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Luis Eduardo Gutiérrez Rojas

November 15th, 2022

How the COVID-19 pandemic could reshape social protection systems in Latin America and the Caribbean

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Estimated reading time: 5 minutes

Luis Eduardo Gutiérrez Rojas

November 15th, 2022

How the COVID-19 pandemic could reshape social protection systems in Latin America and the Caribbean

0 comments | 2 shares

Estimated reading time: 5 minutes

MSc Development Studies alum Luis Eduardo Gutiérrez Rojas analyses findings and policy implications from a recent report commissioned by UNICEF, UNDP and IPCIG on the rollout of social protection programmes in Latin America and the Caribbean during the COVID-19 pandemic.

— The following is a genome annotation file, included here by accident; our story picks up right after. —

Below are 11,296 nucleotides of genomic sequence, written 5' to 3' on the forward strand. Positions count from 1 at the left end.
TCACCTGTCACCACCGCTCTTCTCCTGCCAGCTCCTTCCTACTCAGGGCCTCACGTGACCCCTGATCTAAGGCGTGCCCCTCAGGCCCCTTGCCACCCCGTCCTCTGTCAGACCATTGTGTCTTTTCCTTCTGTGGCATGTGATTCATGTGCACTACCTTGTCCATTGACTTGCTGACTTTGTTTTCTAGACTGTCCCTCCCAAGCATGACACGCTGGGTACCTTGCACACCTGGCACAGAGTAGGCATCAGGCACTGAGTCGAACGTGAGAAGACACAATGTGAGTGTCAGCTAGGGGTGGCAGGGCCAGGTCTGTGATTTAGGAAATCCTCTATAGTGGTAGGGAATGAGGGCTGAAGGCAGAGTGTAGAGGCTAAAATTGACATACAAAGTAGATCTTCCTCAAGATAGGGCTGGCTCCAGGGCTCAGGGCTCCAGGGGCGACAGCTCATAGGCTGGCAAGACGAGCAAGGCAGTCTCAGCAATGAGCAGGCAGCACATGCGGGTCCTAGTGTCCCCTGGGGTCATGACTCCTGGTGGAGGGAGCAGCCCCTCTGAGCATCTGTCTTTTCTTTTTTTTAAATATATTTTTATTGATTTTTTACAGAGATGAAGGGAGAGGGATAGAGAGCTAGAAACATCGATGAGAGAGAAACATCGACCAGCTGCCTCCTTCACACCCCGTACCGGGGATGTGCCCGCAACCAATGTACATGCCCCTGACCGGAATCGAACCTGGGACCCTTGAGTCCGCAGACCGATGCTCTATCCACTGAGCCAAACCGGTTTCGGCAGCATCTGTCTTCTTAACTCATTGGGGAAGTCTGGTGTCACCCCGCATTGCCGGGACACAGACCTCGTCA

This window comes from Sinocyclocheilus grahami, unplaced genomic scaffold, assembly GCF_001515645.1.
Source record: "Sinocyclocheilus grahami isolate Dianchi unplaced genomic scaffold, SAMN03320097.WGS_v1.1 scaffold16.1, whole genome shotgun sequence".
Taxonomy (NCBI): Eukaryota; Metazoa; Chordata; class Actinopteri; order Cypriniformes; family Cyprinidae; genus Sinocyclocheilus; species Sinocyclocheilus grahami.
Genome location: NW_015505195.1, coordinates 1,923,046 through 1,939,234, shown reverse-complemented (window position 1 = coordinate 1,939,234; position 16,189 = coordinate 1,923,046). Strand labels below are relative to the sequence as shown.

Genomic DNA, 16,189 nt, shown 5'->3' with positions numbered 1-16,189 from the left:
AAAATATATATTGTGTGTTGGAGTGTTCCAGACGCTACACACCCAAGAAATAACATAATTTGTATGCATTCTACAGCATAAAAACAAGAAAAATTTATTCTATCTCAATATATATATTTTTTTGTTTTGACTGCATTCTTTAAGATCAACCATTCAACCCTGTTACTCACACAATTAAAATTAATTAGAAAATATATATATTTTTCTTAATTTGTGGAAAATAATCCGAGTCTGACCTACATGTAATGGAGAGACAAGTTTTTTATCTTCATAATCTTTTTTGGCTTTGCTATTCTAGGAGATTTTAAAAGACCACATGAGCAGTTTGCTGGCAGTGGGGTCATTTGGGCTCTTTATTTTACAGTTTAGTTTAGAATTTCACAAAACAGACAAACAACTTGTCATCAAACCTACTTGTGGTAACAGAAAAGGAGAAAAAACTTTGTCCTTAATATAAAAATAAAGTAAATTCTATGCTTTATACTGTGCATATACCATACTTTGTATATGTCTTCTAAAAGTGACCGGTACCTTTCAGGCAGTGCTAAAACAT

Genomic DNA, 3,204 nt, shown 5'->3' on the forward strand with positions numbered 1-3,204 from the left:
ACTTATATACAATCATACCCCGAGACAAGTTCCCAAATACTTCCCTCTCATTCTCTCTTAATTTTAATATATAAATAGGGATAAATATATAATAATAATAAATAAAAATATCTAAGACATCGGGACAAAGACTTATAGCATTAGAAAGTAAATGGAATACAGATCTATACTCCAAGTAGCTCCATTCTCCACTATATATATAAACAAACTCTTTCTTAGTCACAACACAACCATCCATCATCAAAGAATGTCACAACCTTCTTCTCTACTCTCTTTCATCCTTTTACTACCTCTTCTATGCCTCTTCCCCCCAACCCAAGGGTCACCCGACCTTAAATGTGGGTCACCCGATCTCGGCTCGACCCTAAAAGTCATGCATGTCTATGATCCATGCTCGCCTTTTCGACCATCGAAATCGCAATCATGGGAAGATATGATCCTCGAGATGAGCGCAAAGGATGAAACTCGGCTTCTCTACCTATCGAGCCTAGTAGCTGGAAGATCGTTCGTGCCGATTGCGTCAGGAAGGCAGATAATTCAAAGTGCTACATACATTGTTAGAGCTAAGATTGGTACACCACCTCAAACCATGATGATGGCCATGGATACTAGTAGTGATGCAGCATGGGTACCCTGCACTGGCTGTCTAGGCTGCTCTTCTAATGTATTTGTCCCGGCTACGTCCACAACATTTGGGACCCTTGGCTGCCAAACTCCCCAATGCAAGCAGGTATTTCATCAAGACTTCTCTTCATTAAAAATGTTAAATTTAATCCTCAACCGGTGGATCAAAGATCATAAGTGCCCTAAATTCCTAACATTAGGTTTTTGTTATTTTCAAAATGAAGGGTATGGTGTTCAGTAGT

Introduction

The COVID-19 pandemic caused an abrupt shock in the combined economies of Latin America and the Caribbean with a –7.7% GDP reduction and a remarkable increase in poverty (between 2019 and 2020, poverty and extreme poverty went from 30% to 34%, and 11% to 12.5%, respectively). The emergency showed how fragile the region is and how issues like inequality and poverty are deeply attached to GDP behaviour. However, on the other side, the situation also enabled governments to innovate and create new ways of dealing with social stress. Using new technologies and improving the existing processes, many countries could increase the coverage and scope of the social interventions that palliated some impacts of the pandemic.